But, I hear you cry, what about the words of the angel to the shepherds? You know the ones.
Fear not, said he,
For mighty dread
Had seized their troubled minds
Glad tidings of great joy I bring
To you and . . . all mankind.
While Shepherds Watched, Nahum Tate
That’s nice but the problem is that this is not what the angel said. What he actually said was: “I bring you good news that will bring great joy for all the people” (Luke 2:10). Not “for all people” but “for all the people.” And there can be absolutely no doubt in the context of Luke Israel-centric birth stories that “the people” means “the people of Israel.”
The only hint of something more comes in the song of Simeon on seeing baby Jesus:
“For my eyes have seen your salvation,
which you have prepared in the sight of all nations:
a light for revelation to the Gentiles,
and the glory of your people Israel.”
Luke 2:30–32, NIV
It is not clear whether Simeon was thinking of salvation coming to the Gentiles or merely of salvation coming to Israel, with all the nations witnessing it. However, there can be no doubt at all that Luke himself does see Jesus as one who brings saving revelation to the Gentiles, as well as to Israel. And Luke intends his audience to perceive this in Simeon’s words.
The Magi in Matthew’s Gospel similarly function as representatives of the gentile nations, coming to worship the Messiah, the true king of Israel.
Nevertheless, there is not a whole lot for the universalist here
Of course, Augustine’s problems are compounded by his predestinarianism. Believers in eternal torment do not have to be Augustinians in this respect. The more common approach among apologists for hell nowadays is to argue that God desires to save all people, but that he allows his creatures the dignity of freedom to choose whether or not to embrace that blessed destiny. Those who reject God will find that hell—whether eternal torment or annihilation—is the end they have chosen.
Now I do think that God’s love is protected on this view. I also think that this view has many able defenders. However, I don’t think it works. I side with Thomas Talbott, John Kronen, and Eric Reitan on that. But I’ll let that slide for now. Instead, I want to identify the cost of the approach, even if it does work.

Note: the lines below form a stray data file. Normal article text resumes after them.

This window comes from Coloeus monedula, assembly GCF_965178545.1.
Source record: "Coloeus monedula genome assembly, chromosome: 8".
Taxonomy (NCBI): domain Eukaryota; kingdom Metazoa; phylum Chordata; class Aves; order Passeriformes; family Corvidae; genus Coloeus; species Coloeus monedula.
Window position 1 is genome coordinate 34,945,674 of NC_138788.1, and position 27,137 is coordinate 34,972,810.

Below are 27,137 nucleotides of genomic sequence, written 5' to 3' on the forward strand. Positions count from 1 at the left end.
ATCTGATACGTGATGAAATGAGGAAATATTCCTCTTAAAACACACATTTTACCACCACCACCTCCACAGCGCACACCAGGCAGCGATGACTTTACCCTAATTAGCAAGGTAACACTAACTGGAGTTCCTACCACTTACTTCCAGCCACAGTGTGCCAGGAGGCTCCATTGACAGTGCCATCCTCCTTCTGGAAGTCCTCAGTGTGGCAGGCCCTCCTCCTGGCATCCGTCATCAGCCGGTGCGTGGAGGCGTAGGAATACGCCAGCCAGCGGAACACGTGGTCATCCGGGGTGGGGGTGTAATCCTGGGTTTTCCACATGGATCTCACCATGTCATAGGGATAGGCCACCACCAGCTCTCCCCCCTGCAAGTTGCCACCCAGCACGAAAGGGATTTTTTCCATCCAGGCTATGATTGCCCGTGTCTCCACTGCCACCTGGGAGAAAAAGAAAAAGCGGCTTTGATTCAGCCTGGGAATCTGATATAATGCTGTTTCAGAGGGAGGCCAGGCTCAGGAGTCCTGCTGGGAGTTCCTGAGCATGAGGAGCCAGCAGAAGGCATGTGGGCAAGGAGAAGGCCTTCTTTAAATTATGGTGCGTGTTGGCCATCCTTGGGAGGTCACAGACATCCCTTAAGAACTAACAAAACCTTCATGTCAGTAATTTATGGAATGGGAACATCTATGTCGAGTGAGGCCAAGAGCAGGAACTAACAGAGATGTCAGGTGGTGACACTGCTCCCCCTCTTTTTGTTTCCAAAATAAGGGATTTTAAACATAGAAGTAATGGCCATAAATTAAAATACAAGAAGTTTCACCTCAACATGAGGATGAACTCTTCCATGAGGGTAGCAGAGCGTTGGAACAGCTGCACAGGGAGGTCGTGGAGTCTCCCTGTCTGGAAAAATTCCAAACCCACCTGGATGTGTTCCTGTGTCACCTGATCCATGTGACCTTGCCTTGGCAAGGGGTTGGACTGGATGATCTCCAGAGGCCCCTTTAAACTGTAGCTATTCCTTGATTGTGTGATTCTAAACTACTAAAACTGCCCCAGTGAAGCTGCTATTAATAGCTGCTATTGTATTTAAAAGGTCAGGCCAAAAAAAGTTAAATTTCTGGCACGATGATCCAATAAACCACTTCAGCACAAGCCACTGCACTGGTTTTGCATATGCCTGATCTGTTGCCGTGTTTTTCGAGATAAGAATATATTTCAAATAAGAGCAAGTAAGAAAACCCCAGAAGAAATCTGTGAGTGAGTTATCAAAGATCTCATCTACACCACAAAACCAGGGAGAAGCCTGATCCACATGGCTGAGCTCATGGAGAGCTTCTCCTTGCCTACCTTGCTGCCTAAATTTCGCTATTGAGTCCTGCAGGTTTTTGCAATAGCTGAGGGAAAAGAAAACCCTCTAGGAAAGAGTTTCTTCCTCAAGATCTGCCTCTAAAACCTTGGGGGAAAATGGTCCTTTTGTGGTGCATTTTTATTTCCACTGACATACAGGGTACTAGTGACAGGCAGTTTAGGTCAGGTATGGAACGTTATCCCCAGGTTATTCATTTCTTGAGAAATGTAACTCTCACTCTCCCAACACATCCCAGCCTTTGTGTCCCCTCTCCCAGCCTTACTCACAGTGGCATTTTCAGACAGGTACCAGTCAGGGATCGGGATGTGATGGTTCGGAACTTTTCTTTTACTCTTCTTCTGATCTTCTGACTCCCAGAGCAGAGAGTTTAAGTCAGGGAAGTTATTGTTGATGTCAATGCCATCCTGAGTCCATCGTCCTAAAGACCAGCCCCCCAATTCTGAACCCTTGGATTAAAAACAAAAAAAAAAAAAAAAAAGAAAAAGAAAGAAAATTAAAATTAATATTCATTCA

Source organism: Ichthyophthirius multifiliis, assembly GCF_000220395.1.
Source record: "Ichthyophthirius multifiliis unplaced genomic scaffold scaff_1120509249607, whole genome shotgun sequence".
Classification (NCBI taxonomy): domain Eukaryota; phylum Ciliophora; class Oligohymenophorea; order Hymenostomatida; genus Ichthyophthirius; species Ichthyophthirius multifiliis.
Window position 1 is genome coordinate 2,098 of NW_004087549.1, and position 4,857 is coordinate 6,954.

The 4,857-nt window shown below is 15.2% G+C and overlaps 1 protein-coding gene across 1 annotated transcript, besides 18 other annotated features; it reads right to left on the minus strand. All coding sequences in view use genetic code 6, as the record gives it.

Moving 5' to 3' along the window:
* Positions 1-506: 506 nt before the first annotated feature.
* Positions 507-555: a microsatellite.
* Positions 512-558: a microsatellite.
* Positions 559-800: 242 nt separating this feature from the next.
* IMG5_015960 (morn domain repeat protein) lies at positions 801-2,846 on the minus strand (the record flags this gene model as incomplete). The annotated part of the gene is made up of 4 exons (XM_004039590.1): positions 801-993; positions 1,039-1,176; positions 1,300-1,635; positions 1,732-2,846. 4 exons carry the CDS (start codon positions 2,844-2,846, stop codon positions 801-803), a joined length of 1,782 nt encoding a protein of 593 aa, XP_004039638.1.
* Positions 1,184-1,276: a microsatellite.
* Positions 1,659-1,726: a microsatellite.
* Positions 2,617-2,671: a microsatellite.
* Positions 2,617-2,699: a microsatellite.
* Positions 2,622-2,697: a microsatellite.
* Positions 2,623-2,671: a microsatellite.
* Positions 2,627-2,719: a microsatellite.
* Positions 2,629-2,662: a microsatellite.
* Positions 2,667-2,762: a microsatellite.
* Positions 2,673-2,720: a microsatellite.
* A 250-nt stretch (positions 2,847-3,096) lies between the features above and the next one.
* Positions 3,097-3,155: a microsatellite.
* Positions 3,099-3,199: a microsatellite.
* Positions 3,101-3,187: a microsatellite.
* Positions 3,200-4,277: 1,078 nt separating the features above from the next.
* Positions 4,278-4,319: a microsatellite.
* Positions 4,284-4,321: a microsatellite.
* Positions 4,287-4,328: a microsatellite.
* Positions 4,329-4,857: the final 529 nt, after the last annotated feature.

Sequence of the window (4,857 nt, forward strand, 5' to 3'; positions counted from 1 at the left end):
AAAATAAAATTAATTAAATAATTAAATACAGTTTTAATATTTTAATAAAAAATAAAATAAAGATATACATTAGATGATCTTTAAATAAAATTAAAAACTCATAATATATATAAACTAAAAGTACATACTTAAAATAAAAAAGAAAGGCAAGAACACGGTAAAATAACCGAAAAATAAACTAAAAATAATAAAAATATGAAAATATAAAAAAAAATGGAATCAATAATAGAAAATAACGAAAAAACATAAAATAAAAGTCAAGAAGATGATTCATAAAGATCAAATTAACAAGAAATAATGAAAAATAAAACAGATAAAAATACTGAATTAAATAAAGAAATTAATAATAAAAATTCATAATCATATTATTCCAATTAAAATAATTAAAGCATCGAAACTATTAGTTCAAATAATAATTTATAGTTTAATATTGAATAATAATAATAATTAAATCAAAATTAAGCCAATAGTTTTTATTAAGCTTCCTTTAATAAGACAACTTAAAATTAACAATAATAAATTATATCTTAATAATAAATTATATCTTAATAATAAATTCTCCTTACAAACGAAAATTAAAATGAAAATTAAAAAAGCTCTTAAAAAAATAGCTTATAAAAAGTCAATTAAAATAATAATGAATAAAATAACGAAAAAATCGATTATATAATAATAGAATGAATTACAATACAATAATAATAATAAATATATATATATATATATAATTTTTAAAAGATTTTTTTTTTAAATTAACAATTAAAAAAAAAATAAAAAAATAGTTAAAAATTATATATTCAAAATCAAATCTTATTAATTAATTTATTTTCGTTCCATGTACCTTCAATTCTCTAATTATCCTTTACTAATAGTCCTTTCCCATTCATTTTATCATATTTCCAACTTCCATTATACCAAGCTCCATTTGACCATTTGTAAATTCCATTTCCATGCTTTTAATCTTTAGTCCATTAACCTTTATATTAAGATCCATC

If eschatological destruction is something that God reluctantly allows creatures to inflict upon themselves then it represents God’s permanent failure to bring about his purposes in the case of all such creatures (and remember that for some folk, that includes most humans who have ever lived). He tried to stop them before it was too late, but they slipped through his fingers like sand and were gone. If, on the other hand, it is something that God actively inflicts on sinful creatures then it represents God’s permanent abandonment of his purposes in the case of such creatures. God tried to woo them over but they thwarted his attempts, so he gave up trying and condemned them to hell or blasted them out of existence. (And remember that if this life is the only opportunity we have for salvation, most of those who are eternally obliterated are people that would likely choose God given more time and better circumstances—what Jerry Walls calls “optimal grace.” God seems to give up on them rather easily.) Either way—God has failed to bring a significant part of his creation to the destination for which he intended it. Instead, he reluctantly settles for second best—either the prison or the guillotine.1
Of course, believers in freewill hell would never put it that way, but in the cold light of day, it is hard to see it otherwise. And I do find this to be a terribly problematic theological position. I appreciate that some are prepared to bite the bullet on this one, but I am a classical theist and it is simply inconceivable to me that God can so catastrophically fail. Indeed, it seems something akin to Orwellinan doublespeak to call the end of this narrative, “God’s triumph over sin,” or “divinity victory.” The problem is that this notion of divine victory is theoretically compatible with a state in which every rational agent in creation freely chooses to reject God and embrace extinction. We would look at the eschatological state in which the whole cosmos was burning in hell or has been annihilated, in which none of those for whom Christ died has been saved, in which none of God’s intentions for creation are realized, and we would say, “This is God’s triumph over sin!” But to me it looks for all the world like the triumph of sin and Satan over God’s purposes. It seems to make “God wins” worryingly close in meaning to “God loses.”
In my view, Annihilationists rightly raise the objection against eternal torment that, on the traditional view, evil is never removed from creation, but is simply contained in an everlasting stasis chamber. Indeed! Better to be done with sin and banish it from creation. Annihilationism removes that problem with the guillotine. There are no sinners in the new creation—God is all in all.
The problem is that God’s answer to evil here is not a gospel solution (i.e., to eradicate sin from the sinners) but a terminator solution (i.e., to eradicate the sinners themselves). This is a drastic way of winning creation—like winning all the votes in an election, but only because one has killed all those who would have voted differently. Hypothetically, God could annihilate the vast majority of human beings and then claim to have won a glorious victory in a universe filled with creatures that love him. But such a victory may well seem to be a pyrrhic victory. The cost of winning was so very very high. And given that this cost was a cost that God really did not want to pay then it is as much a failure as a victory. It looks to me like on this view sin and death have their wicked way in the end—forcing God to abandon and obliterate many of those he loves. Here is Nik Ansell: